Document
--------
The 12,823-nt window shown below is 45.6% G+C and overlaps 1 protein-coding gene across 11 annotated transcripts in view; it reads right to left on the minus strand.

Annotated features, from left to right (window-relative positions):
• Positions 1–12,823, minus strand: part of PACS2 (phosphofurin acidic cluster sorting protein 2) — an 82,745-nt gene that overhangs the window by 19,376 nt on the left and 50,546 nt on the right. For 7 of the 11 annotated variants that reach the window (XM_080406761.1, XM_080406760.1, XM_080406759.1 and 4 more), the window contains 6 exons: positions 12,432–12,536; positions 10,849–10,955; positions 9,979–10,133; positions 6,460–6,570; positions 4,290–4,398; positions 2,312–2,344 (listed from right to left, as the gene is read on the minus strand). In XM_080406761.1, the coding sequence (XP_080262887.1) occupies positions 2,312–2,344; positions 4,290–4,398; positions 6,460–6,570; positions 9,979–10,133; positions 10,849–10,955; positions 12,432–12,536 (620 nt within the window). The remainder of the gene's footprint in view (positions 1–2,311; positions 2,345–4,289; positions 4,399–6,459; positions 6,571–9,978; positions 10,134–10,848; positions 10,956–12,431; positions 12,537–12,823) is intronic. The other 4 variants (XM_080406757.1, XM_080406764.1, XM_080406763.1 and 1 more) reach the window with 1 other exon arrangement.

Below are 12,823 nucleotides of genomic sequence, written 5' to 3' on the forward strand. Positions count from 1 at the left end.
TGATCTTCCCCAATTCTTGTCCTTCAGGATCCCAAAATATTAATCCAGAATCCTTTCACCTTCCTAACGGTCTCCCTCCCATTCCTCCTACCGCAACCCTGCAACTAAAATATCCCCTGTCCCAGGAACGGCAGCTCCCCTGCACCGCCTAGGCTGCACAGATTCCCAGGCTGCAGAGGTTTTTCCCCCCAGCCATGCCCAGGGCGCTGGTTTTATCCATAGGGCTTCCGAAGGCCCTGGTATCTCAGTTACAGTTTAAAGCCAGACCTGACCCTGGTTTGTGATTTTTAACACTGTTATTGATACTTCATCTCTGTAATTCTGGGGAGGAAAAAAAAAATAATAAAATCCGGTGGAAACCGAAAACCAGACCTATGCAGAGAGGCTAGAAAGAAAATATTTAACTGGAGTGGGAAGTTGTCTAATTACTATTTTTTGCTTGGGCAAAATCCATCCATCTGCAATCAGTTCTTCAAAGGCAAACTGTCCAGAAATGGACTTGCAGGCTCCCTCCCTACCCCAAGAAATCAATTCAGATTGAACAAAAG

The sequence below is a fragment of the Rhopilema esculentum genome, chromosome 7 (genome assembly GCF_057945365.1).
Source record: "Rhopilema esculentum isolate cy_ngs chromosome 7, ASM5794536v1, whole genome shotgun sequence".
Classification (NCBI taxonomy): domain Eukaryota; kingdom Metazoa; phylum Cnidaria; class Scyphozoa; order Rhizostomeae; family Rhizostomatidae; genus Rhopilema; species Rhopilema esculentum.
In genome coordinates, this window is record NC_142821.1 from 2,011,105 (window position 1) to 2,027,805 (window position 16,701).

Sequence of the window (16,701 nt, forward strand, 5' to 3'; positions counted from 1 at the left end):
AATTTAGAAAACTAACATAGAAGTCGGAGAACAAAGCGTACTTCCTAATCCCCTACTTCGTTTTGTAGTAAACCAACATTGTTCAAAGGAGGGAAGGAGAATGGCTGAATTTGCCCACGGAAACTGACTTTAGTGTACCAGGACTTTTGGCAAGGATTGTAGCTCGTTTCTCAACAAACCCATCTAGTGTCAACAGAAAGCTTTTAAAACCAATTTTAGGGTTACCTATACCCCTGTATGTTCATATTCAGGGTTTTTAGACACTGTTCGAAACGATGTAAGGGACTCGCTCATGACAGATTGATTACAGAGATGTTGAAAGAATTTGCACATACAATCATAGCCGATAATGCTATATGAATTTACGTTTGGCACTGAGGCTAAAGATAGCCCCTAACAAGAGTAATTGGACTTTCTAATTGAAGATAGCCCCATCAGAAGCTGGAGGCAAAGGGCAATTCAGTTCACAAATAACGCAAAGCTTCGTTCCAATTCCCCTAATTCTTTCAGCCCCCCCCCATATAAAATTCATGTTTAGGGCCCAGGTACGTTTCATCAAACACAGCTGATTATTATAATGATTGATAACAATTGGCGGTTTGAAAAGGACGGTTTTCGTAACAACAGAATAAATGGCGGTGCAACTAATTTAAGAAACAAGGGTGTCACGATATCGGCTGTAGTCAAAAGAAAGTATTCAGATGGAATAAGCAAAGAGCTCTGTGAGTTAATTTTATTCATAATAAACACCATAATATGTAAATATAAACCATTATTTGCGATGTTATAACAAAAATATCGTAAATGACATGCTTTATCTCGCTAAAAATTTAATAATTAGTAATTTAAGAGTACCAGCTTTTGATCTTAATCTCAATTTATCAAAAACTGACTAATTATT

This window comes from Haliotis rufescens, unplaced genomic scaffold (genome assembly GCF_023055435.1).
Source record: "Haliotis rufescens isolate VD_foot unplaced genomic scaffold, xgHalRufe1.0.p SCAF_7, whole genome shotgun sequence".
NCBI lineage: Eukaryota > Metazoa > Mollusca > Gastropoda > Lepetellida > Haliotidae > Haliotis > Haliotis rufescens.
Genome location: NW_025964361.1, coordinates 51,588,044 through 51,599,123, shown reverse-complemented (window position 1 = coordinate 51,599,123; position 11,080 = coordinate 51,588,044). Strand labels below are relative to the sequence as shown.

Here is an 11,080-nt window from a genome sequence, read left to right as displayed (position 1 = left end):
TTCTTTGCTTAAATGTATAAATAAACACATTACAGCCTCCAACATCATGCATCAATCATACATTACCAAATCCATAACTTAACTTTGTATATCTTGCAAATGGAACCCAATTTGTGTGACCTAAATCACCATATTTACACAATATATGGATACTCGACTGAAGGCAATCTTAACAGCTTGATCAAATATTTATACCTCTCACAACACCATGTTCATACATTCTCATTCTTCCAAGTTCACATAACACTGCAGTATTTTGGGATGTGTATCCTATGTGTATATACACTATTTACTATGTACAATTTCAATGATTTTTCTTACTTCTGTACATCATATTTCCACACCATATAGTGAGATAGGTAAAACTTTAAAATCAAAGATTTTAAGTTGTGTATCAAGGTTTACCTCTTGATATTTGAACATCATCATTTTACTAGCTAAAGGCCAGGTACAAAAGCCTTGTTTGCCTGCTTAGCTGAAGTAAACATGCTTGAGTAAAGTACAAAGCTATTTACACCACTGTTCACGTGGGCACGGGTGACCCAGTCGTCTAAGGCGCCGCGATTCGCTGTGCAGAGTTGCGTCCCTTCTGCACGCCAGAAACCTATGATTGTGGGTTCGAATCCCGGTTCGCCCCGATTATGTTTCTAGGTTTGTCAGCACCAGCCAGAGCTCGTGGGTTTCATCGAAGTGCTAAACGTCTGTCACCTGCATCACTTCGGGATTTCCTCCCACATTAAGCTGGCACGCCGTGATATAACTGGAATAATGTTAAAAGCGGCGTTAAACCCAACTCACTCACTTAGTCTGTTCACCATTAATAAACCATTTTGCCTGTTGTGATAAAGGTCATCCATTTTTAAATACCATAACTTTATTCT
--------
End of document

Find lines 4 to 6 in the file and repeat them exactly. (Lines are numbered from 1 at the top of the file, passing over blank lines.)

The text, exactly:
Below are 12,823 nucleotides of genomic sequence, written 5' to 3' on the forward strand. Positions count from 1 at the left end.
TGATCTTCCCCAATTCTTGTCCTTCAGGATCCCAAAATATTAATCCAGAATCCTTTCACCTTCCTAACGGTCTCCCTCCCATTCCTCCTACCGCAACCCTGCAACTAAAATATCCCCTGTCCCAGGAACGGCAGCTCCCCTGCACCGCCTAGGCTGCACAGATTCCCAGGCTGCAGAGGTTTTTCCCCCCAGCCATGCCCAGGGCGCTGGTTTTATCCATAGGGCTTCCGAAGGCCCTGGTATCTCAGTTACAGTTTAAAGCCAGACCTGACCCTGGTTTGTGATTTTTAACACTGTTATTGATACTTCATCTCTGTAATTCTGGGGAGGAAAAAAAAAATAATAAAATCCGGTGGAAACCGAAAACCAGACCTATGCAGAGAGGCTAGAAAGAAAATATTTAACTGGAGTGGGAAGTTGTCTAATTACTATTTTTTGCTTGGGCAAAATCCATCCATCTGCAATCAGTTCTTCAAAGGCAAACTGTCCAGAAATGGACTTGCAGGCTCCCTCCCTACCCCAAGAAATCAATTCAGATTGAACAAAAG

The sequence below is a fragment of the Rhopilema esculentum genome, chromosome 7 (genome assembly GCF_057945365.1).